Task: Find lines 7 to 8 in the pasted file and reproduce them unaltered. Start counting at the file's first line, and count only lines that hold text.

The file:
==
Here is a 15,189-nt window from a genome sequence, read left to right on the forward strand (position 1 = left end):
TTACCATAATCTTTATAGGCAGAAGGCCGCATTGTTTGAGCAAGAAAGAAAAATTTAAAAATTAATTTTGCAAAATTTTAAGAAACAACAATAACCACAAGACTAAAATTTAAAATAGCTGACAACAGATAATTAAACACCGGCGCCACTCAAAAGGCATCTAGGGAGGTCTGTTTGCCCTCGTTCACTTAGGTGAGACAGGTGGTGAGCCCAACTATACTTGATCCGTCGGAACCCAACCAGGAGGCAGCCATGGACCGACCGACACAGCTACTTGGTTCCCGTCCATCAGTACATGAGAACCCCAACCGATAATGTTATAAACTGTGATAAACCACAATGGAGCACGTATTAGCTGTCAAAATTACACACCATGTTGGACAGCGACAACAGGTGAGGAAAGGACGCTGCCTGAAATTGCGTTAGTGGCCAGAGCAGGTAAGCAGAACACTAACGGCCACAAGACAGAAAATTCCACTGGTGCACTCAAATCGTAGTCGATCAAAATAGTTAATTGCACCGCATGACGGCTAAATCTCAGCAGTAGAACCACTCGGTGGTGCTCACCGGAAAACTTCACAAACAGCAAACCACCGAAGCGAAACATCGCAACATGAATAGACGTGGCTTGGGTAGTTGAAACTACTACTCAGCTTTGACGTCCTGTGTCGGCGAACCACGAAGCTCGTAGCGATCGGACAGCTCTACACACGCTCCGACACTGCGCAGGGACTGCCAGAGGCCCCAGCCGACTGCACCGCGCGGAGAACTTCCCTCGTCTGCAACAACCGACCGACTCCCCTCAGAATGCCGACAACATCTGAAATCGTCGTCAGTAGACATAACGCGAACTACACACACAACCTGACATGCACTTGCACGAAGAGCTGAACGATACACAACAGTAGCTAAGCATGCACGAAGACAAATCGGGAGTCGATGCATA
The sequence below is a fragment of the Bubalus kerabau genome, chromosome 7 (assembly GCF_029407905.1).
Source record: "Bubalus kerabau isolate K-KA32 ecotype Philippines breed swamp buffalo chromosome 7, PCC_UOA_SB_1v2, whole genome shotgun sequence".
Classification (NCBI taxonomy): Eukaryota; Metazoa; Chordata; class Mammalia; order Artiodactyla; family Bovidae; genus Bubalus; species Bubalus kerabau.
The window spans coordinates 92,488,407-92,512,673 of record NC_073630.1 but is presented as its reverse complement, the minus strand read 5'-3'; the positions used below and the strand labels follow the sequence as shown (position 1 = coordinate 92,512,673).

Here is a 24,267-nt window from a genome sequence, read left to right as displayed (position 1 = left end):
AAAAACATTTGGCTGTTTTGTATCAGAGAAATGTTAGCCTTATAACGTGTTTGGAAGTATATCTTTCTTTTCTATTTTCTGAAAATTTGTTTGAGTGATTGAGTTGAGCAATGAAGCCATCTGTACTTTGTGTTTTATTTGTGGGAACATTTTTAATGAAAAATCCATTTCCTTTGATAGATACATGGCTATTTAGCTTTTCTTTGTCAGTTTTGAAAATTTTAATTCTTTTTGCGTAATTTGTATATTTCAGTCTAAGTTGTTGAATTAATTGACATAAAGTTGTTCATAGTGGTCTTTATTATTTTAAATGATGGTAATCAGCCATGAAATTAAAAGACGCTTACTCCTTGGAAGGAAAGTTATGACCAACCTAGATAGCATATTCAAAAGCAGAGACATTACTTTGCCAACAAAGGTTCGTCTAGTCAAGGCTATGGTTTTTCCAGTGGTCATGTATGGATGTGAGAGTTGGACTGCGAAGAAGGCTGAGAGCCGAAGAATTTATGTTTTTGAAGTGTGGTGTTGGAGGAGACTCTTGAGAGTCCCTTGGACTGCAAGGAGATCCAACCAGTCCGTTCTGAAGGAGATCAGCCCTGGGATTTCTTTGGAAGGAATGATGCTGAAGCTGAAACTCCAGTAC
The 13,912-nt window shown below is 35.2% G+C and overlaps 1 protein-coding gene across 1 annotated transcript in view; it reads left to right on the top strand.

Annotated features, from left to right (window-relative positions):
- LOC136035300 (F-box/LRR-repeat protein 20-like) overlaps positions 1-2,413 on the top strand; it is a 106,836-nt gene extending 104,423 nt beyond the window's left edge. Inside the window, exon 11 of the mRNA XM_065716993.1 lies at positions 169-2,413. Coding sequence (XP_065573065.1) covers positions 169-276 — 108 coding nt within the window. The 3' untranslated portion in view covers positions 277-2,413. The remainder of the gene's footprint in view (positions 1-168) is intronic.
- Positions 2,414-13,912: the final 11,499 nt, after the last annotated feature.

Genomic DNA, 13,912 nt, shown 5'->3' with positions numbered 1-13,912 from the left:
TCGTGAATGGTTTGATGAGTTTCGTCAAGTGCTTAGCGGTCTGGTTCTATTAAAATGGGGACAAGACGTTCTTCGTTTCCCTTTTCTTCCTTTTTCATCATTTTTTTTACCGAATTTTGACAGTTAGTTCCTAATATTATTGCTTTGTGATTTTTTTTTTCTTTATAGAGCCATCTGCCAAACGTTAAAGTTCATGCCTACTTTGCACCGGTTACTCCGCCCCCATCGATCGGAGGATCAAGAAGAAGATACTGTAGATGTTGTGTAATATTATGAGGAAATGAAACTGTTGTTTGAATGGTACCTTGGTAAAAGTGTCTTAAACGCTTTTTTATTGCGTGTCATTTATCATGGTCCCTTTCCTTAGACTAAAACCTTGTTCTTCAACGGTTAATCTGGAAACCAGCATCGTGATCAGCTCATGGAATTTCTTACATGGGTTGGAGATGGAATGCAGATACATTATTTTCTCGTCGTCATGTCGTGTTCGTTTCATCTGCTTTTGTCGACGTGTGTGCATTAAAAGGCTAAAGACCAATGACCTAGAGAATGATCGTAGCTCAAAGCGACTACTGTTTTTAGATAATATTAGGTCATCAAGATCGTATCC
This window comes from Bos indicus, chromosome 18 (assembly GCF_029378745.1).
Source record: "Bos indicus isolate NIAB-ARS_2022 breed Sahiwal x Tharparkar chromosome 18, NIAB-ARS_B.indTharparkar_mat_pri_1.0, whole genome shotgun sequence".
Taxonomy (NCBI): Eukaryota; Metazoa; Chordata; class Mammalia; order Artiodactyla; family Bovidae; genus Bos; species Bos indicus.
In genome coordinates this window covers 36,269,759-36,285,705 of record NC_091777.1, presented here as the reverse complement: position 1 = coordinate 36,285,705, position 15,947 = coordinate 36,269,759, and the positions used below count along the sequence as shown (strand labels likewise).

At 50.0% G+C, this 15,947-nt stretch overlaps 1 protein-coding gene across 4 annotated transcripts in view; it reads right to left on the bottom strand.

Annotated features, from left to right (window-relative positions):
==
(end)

Here is a 24,267-nt window from a genome sequence, read left to right as displayed (position 1 = left end):
AAAAACATTTGGCTGTTTTGTATCAGAGAAATGTTAGCCTTATAACGTGTTTGGAAGTATATCTTTCTTTTCTATTTTCTGAAAATTTGTTTGAGTGATTGAGTTGAGCAATGAAGCCATCTGTACTTTGTGTTTTATTTGTGGGAACATTTTTAATGAAAAATCCATTTCCTTTGATAGATACATGGCTATTTAGCTTTTCTTTGTCAGTTTTGAAAATTTTAATTCTTTTTGCGTAATTTGTATATTTCAGTCTAAGTTGTTGAATTAATTGACATAAAGTTGTTCATAGTGGTCTTTATTATTTTAAATGATGGTAATCAGCCATGAAATTAAAAGACGCTTACTCCTTGGAAGGAAAGTTATGACCAACCTAGATAGCATATTCAAAAGCAGAGACATTACTTTGCCAACAAAGGTTCGTCTAGTCAAGGCTATGGTTTTTCCAGTGGTCATGTATGGATGTGAGAGTTGGACTGCGAAGAAGGCTGAGAGCCGAAGAATTTATGTTTTTGAAGTGTGGTGTTGGAGGAGACTCTTGAGAGTCCCTTGGACTGCAAGGAGATCCAACCAGTCCGTTCTGAAGGAGATCAGCCCTGGGATTTCTTTGGAAGGAATGATGCTGAAGCTGAAACTCCAGTAC